Malaysia lifts live export ban after lumpy skin scare

Malaysia has scrapped a ban on Australian live export cattle, declaring it safe from lumpy skin disease.

The Malaysian government became the second country to halt the importation in early August after Indonesian authorities found a small number of Australian cattle had been detected with the disease.

The Red Meat Advisory Council and National Farmers Federation issued a joint statement at the time, saying the Australian cattle were found to have the disease only after they spent time in Indonesia.

Acting Deputy Secretary of the DAFF Agricultural Trade Group Nicola Hinder said live exports of cattle and buffalo to Malaysia would resume immediately.

"I reconfirm that lumpy skin disease (LSD) has never been detected in Australia and we remain free from the disease," she said on Tuesday.

"Malaysia’s lifting of the suspension further highlights Australia’s robust systems for the ongoing monitoring of Australia’s animal disease status, including LSD."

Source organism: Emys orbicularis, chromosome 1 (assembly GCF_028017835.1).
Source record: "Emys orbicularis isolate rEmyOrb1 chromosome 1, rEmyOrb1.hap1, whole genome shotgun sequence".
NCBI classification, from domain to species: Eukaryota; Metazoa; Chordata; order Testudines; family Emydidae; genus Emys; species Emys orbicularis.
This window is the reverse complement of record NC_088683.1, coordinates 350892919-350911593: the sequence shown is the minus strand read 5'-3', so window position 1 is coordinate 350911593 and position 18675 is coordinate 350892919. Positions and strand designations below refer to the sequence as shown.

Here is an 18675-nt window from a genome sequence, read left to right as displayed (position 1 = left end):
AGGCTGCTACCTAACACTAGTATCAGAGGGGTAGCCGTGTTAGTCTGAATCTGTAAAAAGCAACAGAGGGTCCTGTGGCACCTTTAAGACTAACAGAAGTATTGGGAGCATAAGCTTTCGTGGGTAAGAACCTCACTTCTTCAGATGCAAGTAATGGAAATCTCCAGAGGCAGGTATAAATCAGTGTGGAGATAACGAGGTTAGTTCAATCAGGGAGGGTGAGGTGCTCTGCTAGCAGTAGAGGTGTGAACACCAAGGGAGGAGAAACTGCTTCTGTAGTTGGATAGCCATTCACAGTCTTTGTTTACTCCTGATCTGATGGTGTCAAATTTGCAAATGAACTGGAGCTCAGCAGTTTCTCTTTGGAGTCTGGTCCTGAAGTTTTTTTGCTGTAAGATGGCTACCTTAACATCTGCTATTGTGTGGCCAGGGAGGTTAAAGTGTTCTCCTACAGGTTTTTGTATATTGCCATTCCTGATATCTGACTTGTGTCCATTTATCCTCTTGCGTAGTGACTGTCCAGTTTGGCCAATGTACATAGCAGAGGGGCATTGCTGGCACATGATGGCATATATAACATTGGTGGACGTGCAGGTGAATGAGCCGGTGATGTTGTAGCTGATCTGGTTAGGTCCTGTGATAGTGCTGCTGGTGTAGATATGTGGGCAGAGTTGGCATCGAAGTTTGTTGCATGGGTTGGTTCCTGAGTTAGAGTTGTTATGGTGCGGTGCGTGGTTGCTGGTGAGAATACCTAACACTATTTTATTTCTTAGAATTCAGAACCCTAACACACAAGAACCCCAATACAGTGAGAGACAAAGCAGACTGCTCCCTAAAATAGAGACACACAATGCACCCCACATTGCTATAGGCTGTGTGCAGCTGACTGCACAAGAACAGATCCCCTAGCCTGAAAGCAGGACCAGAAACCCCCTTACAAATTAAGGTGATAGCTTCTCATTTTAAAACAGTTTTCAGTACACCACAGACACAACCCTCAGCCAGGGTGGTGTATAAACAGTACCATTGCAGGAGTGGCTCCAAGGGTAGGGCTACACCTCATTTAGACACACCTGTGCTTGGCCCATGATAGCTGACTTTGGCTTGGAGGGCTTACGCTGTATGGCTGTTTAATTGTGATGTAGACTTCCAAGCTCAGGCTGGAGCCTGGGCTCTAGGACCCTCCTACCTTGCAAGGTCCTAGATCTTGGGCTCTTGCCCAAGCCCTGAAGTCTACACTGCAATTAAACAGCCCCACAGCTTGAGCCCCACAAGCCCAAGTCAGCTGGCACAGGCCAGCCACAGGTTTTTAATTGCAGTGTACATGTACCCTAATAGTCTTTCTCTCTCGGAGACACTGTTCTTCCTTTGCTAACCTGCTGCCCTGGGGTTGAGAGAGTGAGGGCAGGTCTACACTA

A shipment of live cattle bound for Malaysia will depart the Northern Territory this week.

While the Malaysian ban was for all Australian cattle stations, the Indonesian one was for a select few.

Indonesia introduced a ban on a third Northern Territory cattle station on Sunday and federal Agriculture Minister Murray Watt said discussions were ongoing with authorities.

"We have always maintained that Australia is free of LSD, demonstrated by the results of extensive testing undertaken across Northern Australia," he said on Tuesday.

There has never been a positive detection of the disease in Australia.

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